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Germany's Lower Saxony Reaps Stolen Tax Disc Rewards

by Ulrika Lomas,, Brussels

25 June 2013

Lower Saxony's Socialist Finance Minister Peter-Jürgen Schneider (SPD) has insisted that the federal state fully intends to make further use of data obtained illegally, to track down suspected German tax evaders with undeclared bank accounts held abroad.

Finance Minister Schneider stressed that recourse to stolen banking information has proven highly lucrative. The German state of Lower Saxony has so far purchased five tax data discs, all containing stolen banking data, for a total sum of around EUR600,000 (USD787,324). According to Schneider, the purchases have yielded approximately EUR148m in unpaid taxes, interest and fines. Schneider emphasized that Lower Saxony is expecting yet more revenues to flow. He noted that analysis of the latest tax disc, obtained in March this year, has not yet been completed.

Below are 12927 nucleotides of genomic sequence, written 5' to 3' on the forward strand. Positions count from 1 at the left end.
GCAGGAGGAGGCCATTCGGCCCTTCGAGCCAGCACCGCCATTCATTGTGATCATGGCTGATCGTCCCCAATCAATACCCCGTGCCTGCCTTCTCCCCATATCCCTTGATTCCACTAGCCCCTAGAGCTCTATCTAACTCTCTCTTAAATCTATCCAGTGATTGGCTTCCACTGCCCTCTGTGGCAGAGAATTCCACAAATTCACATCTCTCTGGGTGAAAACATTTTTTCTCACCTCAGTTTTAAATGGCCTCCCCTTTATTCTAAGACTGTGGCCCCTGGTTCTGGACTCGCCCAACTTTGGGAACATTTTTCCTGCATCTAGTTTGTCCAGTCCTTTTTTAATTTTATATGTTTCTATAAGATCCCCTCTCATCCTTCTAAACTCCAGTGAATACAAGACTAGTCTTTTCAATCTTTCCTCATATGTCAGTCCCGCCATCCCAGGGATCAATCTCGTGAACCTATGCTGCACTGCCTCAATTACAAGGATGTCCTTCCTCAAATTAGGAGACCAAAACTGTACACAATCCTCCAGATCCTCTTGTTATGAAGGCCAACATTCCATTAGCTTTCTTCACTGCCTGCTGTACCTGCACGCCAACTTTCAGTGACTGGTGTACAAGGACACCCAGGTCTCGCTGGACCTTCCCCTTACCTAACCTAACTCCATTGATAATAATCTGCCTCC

Of the total income generated, EUR120m was yielded from unreported bank accounts held in Switzerland, EUR26m was derived from untaxed accounts held in Liechtenstein, while a further EUR1.1m was derived from undeclared bank deposits in Luxembourg.

Schneider underscored that Lower Saxony has also benefited greatly from the soaring numbers of voluntary declarations this year, highlighting the fact that as at June 11, 2013, 957 voluntary declarations had been submitted. This figure compares to the 1,200 voluntary declarations filed in Lower Saxony in the whole of 2012.

News that Bayern Munich football club chairman Uli Hoeneß submitted a voluntary declaration to the German tax authorities, regarding an undeclared Swiss account, has spurred taxpayers into action this year. The announcement prompted renewed calls by German Opposition parties for the voluntary declaration regulation in the country's criminal tax law to be removed.

While underlining the need to maintain the voluntary declaration regulation, Schneider nevertheless stressed the importance of significantly toughening the provision, to ensure that only repentant taxpayers involved in minor tax offences benefit from the mechanism in future to regularize their accounts.

TAGS: compliance | Finance | tax | tax compliance | tax avoidance | interest | law | banking | Liechtenstein | Luxembourg | Germany | Switzerland | regulation | individual income tax

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